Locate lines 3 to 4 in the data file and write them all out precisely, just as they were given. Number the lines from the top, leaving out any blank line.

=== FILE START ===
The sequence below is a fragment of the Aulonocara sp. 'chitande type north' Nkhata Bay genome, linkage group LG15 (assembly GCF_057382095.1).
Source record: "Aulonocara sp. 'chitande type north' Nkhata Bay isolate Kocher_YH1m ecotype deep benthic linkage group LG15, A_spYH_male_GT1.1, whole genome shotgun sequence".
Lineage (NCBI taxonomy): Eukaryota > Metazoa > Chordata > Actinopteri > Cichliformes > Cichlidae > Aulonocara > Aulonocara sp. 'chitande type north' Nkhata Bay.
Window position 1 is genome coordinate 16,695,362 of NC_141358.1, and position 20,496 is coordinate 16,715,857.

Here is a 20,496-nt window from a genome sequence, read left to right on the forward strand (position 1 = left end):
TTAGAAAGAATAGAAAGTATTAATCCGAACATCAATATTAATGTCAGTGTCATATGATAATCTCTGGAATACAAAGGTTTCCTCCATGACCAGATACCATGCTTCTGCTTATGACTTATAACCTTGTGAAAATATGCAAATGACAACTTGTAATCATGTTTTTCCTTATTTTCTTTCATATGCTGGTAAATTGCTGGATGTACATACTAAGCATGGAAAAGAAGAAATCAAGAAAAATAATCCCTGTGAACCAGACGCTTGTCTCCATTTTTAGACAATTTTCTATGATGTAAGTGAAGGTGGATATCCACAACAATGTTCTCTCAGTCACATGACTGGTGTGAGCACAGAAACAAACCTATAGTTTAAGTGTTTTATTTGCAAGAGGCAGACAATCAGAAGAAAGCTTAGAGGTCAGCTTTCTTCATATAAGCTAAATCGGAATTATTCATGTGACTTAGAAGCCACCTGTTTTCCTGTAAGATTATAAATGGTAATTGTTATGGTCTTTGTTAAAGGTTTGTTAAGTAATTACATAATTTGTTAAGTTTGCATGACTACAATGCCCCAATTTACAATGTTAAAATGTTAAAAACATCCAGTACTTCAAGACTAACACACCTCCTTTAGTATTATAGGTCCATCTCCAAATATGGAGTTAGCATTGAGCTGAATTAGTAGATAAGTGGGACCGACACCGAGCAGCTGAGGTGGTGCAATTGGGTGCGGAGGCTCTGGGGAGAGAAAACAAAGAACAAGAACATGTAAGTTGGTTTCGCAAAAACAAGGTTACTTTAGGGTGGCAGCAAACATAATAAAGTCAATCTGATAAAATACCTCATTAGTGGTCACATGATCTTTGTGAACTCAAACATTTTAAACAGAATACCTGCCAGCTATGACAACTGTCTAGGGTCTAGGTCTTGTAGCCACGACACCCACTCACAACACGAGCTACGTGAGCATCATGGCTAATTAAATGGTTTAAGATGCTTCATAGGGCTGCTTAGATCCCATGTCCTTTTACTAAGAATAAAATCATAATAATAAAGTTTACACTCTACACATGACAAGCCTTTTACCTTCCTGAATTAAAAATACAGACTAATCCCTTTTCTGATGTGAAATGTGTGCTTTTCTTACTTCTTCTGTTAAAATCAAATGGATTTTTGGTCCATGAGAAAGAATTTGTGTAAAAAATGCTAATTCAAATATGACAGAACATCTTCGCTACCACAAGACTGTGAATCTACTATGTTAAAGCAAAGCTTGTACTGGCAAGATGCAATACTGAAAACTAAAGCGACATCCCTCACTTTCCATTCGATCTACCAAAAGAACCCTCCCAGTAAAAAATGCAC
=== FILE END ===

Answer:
Lineage (NCBI taxonomy): Eukaryota > Metazoa > Chordata > Actinopteri > Cichliformes > Cichlidae > Aulonocara > Aulonocara sp. 'chitande type north' Nkhata Bay.
Window position 1 is genome coordinate 16,695,362 of NC_141358.1, and position 20,496 is coordinate 16,715,857.